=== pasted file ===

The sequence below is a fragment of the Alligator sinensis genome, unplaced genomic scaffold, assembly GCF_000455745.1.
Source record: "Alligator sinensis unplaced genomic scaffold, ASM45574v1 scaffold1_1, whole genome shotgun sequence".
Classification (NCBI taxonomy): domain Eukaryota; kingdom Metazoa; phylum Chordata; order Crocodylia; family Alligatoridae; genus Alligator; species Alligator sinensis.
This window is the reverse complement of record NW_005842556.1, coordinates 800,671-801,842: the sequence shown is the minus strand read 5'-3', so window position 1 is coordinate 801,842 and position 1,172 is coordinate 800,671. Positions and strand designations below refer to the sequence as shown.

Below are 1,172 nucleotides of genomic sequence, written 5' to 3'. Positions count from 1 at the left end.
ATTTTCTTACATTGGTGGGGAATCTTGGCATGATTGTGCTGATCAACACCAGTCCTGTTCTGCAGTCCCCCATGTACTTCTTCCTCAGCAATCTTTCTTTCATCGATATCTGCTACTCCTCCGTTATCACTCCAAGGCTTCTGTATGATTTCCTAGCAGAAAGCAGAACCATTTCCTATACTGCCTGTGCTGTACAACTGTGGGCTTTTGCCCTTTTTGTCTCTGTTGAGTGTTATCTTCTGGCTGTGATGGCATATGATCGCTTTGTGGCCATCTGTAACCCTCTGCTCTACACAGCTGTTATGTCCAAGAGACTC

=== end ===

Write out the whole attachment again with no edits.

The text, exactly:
The sequence below is a fragment of the Alligator sinensis genome, unplaced genomic scaffold, assembly GCF_000455745.1.
Source record: "Alligator sinensis unplaced genomic scaffold, ASM45574v1 scaffold1_1, whole genome shotgun sequence".
Classification (NCBI taxonomy): domain Eukaryota; kingdom Metazoa; phylum Chordata; order Crocodylia; family Alligatoridae; genus Alligator; species Alligator sinensis.
This window is the reverse complement of record NW_005842556.1, coordinates 800,671-801,842: the sequence shown is the minus strand read 5'-3', so window position 1 is coordinate 801,842 and position 1,172 is coordinate 800,671. Positions and strand designations below refer to the sequence as shown.

Below are 1,172 nucleotides of genomic sequence, written 5' to 3'. Positions count from 1 at the left end.
ATTTTCTTACATTGGTGGGGAATCTTGGCATGATTGTGCTGATCAACACCAGTCCTGTTCTGCAGTCCCCCATGTACTTCTTCCTCAGCAATCTTTCTTTCATCGATATCTGCTACTCCTCCGTTATCACTCCAAGGCTTCTGTATGATTTCCTAGCAGAAAGCAGAACCATTTCCTATACTGCCTGTGCTGTACAACTGTGGGCTTTTGCCCTTTTTGTCTCTGTTGAGTGTTATCTTCTGGCTGTGATGGCATATGATCGCTTTGTGGCCATCTGTAACCCTCTGCTCTACACAGCTGTTATGTCCAAGAGACTC